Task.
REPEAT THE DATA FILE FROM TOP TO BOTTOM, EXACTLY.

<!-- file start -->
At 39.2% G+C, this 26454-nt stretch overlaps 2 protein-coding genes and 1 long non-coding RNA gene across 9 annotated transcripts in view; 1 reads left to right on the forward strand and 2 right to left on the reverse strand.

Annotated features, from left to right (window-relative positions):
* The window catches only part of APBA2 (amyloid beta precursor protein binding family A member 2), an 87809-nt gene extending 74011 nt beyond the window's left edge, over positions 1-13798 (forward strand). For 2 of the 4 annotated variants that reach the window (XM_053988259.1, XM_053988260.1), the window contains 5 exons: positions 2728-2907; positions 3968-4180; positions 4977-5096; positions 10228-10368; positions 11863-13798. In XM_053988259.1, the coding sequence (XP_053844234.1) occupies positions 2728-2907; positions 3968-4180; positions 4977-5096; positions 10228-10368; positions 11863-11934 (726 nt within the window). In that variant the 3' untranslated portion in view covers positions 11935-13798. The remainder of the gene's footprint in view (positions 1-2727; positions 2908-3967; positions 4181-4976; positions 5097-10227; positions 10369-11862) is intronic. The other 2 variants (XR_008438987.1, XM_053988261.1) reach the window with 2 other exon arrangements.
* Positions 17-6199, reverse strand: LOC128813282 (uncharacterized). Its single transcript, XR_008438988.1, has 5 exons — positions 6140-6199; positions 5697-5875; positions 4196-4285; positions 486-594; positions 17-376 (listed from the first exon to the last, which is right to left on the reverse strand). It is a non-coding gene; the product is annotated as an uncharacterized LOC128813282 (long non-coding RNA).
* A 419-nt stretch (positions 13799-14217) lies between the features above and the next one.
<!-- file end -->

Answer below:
At 39.2% G+C, this 26454-nt stretch overlaps 2 protein-coding genes and 1 long non-coding RNA gene across 9 annotated transcripts in view; 1 reads left to right on the forward strand and 2 right to left on the reverse strand.

Annotated features, from left to right (window-relative positions):
* The window catches only part of APBA2 (amyloid beta precursor protein binding family A member 2), an 87809-nt gene extending 74011 nt beyond the window's left edge, over positions 1-13798 (forward strand). For 2 of the 4 annotated variants that reach the window (XM_053988259.1, XM_053988260.1), the window contains 5 exons: positions 2728-2907; positions 3968-4180; positions 4977-5096; positions 10228-10368; positions 11863-13798. In XM_053988259.1, the coding sequence (XP_053844234.1) occupies positions 2728-2907; positions 3968-4180; positions 4977-5096; positions 10228-10368; positions 11863-11934 (726 nt within the window). In that variant the 3' untranslated portion in view covers positions 11935-13798. The remainder of the gene's footprint in view (positions 1-2727; positions 2908-3967; positions 4181-4976; positions 5097-10227; positions 10369-11862) is intronic. The other 2 variants (XR_008438987.1, XM_053988261.1) reach the window with 2 other exon arrangements.
* Positions 17-6199, reverse strand: LOC128813282 (uncharacterized). Its single transcript, XR_008438988.1, has 5 exons — positions 6140-6199; positions 5697-5875; positions 4196-4285; positions 486-594; positions 17-376 (listed from the first exon to the last, which is right to left on the reverse strand). It is a non-coding gene; the product is annotated as an uncharacterized LOC128813282 (long non-coding RNA).
* A 419-nt stretch (positions 13799-14217) lies between the features above and the next one.